Tuesday, November 24, 2015

Heart disease is a main non communicable disease that affects many people in the world. Increased high Cholesterol level can lead to heart diseases.

What is the use of Cholesterol?

Cholesterol is used by the body for producing hormones. Protecting nerves, building new cells and other important functions. The amount of Cholesterol in your blood comes from what is made by your liver and from the food you eat. If your Cholesterol level is 
too high, it can cause heart disease.

What are the desirable Cholesterol levels for a normal person?

For the individual, your blood lipid (comprising Cholesterol and Triglycerides) levels should as follows.

·        The total cholesterol level should be less than 5.2 mmol/L ( 200mg/dL)

·        The HDL level should be more than 1.00 mmol/L ( 40mg/dL)

·        The LDL level should be less than 3.4 mmol/L ( 130 mg/dL)

·        The Triglycerides level should be less than 2.3 mol/L ( 200 mg/dL)

You can find low density lipoprotein (LDL), high density lipoprotein (HDL) and triglycerides in your blood.

LDL is bad cholesterol because too much LDL in your blood can cause your arteries to become narrow and hard (atherosclerosis).

HDL is good Cholesterol because it prevents excess Cholesterol from building up in the blood vessel.

Triglycerides are fast in your blood that is used by your muscles as energy.

Excess or high levels will put you at greater risk of heart attack. Too much Cholesterol in your blood can lead heart attacks and strokes. This happens because the excess 

Cholesterol is deposited in blood vessels and can cause them to become narrow and hard.

What is the connection between food and Cholesterol?

Trans fats increase LDL (bad cholesterol). Most of the Trans fats we eat come from processed foods (e.g. pastries, cakes, deep fried food, cookies, and biscuits).

Saturated fats increase LDL and total Cholesterol in your blood thus increasing your risk of heart disease. Many foods that are high in saturated fat are also high in Cholesterol (e.g. fatty meat, skin of poultry, dishes containing coconut milk/cream, deep-fried food). 

Polyunsaturated fats are good for your health and can help lower blood Cholesterol. Omega -6 and Omega -3 are polyunsaturated fats that reduce the risk of blood clots and stroke (e.g. salmon, sardine, walnuts, vegetable oils)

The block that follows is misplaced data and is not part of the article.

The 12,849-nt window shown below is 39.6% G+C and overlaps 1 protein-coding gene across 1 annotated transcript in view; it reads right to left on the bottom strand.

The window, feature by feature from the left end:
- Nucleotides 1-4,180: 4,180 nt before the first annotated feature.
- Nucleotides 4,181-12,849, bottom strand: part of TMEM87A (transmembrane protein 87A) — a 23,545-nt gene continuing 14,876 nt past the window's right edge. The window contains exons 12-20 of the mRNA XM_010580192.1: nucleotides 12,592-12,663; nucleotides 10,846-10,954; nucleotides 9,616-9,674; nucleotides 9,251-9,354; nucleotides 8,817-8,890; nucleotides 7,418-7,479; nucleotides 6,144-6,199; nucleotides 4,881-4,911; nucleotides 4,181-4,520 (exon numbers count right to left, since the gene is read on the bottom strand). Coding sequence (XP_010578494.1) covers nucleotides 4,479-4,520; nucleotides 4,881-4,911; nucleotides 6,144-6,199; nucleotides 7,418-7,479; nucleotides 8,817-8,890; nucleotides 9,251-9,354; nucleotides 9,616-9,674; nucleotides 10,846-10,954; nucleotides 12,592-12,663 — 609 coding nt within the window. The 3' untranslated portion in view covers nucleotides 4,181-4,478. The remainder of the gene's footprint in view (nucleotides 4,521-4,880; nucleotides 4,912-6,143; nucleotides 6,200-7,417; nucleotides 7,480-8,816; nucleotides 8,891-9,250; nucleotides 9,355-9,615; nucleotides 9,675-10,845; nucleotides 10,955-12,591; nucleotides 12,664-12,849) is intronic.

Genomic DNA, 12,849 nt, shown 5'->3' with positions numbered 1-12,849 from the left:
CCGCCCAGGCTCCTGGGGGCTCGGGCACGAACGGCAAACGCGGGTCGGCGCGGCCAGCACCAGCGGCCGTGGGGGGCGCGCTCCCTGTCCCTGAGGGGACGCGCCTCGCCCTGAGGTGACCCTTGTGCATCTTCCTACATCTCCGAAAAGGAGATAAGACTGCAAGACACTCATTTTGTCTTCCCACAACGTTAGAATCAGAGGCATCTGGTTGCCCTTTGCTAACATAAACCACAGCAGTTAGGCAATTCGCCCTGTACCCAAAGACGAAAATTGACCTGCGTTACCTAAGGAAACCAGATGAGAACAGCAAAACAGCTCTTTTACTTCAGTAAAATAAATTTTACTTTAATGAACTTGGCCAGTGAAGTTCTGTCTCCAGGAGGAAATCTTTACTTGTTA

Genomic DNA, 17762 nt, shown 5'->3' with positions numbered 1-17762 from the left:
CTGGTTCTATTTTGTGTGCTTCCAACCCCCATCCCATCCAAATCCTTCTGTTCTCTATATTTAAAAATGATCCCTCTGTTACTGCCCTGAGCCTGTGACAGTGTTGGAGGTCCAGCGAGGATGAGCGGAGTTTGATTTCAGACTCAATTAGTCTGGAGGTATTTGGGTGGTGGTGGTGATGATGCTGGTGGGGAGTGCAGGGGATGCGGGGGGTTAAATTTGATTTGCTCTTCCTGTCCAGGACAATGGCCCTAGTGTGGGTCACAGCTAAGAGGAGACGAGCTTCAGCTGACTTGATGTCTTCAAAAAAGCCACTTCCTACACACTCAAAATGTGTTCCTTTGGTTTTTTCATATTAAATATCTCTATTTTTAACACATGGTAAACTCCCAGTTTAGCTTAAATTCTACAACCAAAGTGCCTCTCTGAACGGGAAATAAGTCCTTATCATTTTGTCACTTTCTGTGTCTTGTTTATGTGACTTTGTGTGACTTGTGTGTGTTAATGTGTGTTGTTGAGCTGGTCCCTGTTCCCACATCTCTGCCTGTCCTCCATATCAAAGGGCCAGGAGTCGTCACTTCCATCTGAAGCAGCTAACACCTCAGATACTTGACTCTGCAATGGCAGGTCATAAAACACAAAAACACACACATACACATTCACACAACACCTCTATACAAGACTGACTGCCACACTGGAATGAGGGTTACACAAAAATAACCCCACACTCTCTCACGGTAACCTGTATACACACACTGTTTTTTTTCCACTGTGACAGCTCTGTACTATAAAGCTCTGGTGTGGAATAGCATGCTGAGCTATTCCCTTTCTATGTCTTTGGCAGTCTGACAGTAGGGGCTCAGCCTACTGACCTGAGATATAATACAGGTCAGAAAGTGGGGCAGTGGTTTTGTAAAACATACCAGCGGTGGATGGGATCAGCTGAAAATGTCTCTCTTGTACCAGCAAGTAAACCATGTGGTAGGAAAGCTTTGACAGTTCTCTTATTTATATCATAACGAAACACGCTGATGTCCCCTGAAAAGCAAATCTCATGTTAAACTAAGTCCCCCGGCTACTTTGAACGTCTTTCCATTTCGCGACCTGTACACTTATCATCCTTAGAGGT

Monounsaturated fats lower LDL and increase HDL. They are good for your overall health and are typically high in vitamin E, an antioxidant (e.g. avocados, almonds, cashew nuts, olive oil)

Soft margarine has less Tran’s fats and saturated fat than hard margarine and butter and is therefore a healthier choice. Look for soft margarine with the Healthier Choice Symbol.

How can Cholesterol levels be reduced?

Having too much Cholesterol increases your risk of heart attacks and strokes. The good news is that you can manage your Cholesterol levels through exercise, healthy eating, weight loss and if necessary meditation.

Here are some tips for managing your Cholesterol:
  •   Maintain a healthy weight through exercise and a healthy diet.
  •  Engage in moderate intensity aerobic activity over 3 to days and accumulate 150 minutes throughout the week. Each session should last at least 10 minutes. Examples of moderate intensity activities include brisk walking, recreational swimming and leisure cycling.
  • Engage in muscle strengthening activities that work all major muscle groups (arms, abdomen, shoulders, chest, legs, hips and back) at least twice a week, take a rest for at least 48 hours before your next session. Example of muscle strengthening activities include body weight resistance exercise, using resistance bands/tubing and weight lifting.
  •  Avoid foods that are high in Trans fats such as deep fried food, pastries and cakes.
  • Use monounsaturated fats like olive oil instead of saturated fat (butter, ghee and palm oil) when you cook.
  • Limit Cholesterol rich foods as organ meats, shellfish and eggs yolks.
  •  Eat more fiber such as whole grain food, vegetables, fruits and beans.
  • Enjoy fish rich in Omega 3 fatty acids like sardine, long tail shad (Terubok) and Spanish mackerel (tennggiri papan) two to three times a week.

What are the symptoms of high Cholesterol?

There are no symptoms that will tell you if your Cholesterol is getting too high. Most people find out they have high Cholesterol from a blood test during a check-up or when they have already suffered a heart attack or stroke.

This is why it is important that you get a Cholesterol test every three years starting from age 40 if you have not been diagnosed with high Cholesterol.

Message for the persons who are already talking Cholesterol lowering drugs?
·        You should always have a healthy diet.
·        Cholesterol lowering drugs cannot replace a healthy life style.
·        Remember to take your medication as advised by your GP of Family doctor.
·        People who are thin can also have high blood Cholesterol. Although being overweight significantly increases a person’s risk of high Cholesterol, anyone who eats too much saturated and Trans fats can have too much Cholesterol in their blood stream.
·        If you are over 40 you should have your Cholesterol tested every 3 years of more frequently as advised by your family doctor regardless of your weight you may have a family history of high Cholesterol.
·        Eating a healthy balanced diet and doing regular physical activity can help keep your Cholesterol under control

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